Getting to know the software and jumping on board during the implementation can be a great way to advance your career within the company.

10. Take lunch

If the software can increase your efficiency during the day, then you will have time to take an actual lunch, possibly even away from your desk!

11. Have a little faith

Especially on the accounting side, it’s easy to worry about data integrity. You’ve used your old system for so long that you’re intimately familiar with how it works and how “A” gets to “B”. But with the new system, you won’t know all the ins and outs right away, and it’s scary to accept things on faith with financial data. Just remember that you didn’t know your last system in the beginning, either. You took it on faith that it would work and it did. Trust that you’re working with a reputable company that will give you the support you need.

12. Remember the last time you went through a change

When you first use any system, you discover its idiosyncrasies. It’s tempting to get frustrated and cry out, “This software doesn’t work!” But that’s probably what you said three to five years ago when you first started on your current system. It’s a cycle. The old system only seems best until you get the hang of the new one.

13. Trust that you’re being set up to succeed, not fail

Yes, change is scary. But as a company, you’re making this change to make improvements in operational efficiencies and ultimately the bottom line. The ultimate goal is success, not failure, and that includes employees. The more successfully employees can do their job, the more successful the company. That’s win/win and a change you shouldn’t fear.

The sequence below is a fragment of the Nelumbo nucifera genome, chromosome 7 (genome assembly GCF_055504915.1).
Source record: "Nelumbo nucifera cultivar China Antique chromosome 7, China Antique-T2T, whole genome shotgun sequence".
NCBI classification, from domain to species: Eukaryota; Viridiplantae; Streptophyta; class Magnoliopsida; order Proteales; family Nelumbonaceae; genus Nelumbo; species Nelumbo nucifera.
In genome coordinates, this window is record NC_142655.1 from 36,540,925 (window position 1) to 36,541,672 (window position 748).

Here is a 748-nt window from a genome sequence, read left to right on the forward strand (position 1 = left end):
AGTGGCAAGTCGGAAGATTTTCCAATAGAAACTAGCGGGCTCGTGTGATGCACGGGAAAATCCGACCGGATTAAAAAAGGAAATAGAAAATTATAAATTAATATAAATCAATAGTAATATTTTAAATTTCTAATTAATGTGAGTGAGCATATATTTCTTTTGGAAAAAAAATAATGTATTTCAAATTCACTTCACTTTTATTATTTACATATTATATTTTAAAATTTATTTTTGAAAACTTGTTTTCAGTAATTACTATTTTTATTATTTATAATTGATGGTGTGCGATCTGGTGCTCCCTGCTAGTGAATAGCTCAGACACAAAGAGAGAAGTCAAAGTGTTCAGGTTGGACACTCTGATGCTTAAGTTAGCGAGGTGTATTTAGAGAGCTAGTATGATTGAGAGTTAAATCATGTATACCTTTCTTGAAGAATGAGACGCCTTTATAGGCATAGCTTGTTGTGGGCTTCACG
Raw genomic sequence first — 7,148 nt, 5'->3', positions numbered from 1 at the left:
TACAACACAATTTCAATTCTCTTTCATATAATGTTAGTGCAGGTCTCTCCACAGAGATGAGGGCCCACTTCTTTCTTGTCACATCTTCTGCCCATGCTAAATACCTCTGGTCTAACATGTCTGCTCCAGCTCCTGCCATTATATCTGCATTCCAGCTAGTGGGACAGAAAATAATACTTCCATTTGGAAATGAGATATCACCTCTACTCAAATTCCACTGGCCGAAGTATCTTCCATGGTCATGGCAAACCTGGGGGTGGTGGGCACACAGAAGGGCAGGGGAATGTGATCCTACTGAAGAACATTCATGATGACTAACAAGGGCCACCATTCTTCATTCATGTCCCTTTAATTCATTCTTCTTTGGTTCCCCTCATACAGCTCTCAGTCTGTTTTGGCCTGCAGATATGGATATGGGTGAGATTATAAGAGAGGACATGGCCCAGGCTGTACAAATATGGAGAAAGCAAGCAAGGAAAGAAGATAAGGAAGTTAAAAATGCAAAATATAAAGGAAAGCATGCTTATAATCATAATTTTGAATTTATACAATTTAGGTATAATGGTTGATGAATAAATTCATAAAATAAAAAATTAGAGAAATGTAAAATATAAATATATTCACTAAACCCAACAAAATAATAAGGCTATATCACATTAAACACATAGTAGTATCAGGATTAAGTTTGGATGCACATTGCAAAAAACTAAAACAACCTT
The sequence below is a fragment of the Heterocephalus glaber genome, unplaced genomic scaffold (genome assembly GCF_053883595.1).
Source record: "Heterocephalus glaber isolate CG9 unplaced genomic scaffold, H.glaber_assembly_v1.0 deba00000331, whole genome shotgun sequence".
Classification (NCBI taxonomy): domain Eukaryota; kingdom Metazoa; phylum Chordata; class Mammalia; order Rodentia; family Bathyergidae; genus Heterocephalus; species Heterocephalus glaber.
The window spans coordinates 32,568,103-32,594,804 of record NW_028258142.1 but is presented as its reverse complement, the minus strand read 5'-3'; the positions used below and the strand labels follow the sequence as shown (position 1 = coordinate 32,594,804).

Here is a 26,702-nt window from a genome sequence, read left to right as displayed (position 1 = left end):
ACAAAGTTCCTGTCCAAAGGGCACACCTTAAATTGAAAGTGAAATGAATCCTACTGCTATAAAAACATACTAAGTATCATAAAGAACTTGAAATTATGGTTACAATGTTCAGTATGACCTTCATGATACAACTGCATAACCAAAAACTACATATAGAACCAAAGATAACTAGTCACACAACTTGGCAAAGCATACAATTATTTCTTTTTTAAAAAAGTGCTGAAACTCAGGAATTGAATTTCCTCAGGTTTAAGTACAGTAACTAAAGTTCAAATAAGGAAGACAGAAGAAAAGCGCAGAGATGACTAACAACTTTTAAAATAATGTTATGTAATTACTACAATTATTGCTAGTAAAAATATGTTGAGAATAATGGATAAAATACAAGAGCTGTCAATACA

What tips do you have for managing change or Tropophobia, the fear of change? Do you take any extra measures when you see Friday the 13th on your calendar? Let me know in the comments below.


Contributor, Property Management Insider

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Michael Cunningham is Content Marketing Manager at ProofHQ, and the former Managing Editor of PropertyManagementInsider.com. He worked as a social media manager for RealPage, Inc., a provider of on-demand software solutions that integrate and streamline single-family and a wide variety of multifamily rental property management business functions. He is responsible for promoting the company through various media channels, including editorial, print and online advertising, and social media. Michael received his education at Indiana University where he majored in English.

3 responses to “13 Ways to Take the Fear Out of Implementing New Property Management Technology”

  1. Lisa Trosien says:

    Also, and this is for managers – make sure your people are comfortable coming to you with questions (any questions).

    I remember speaking at a conference several years ago on internet marketing. An attendee took me aside as she had a question she was afraid to ask her supervisors. I gave her the answer and encouraged her to take any further questions to her management team. She said that her team didn’t seem open to answering ‘small questions’ and that’s why she had sought me out for the solution.

    Create an atmosphere of support for your staff. It’s important they feel comfortable coming to you with their questions.

    Well done, Michael!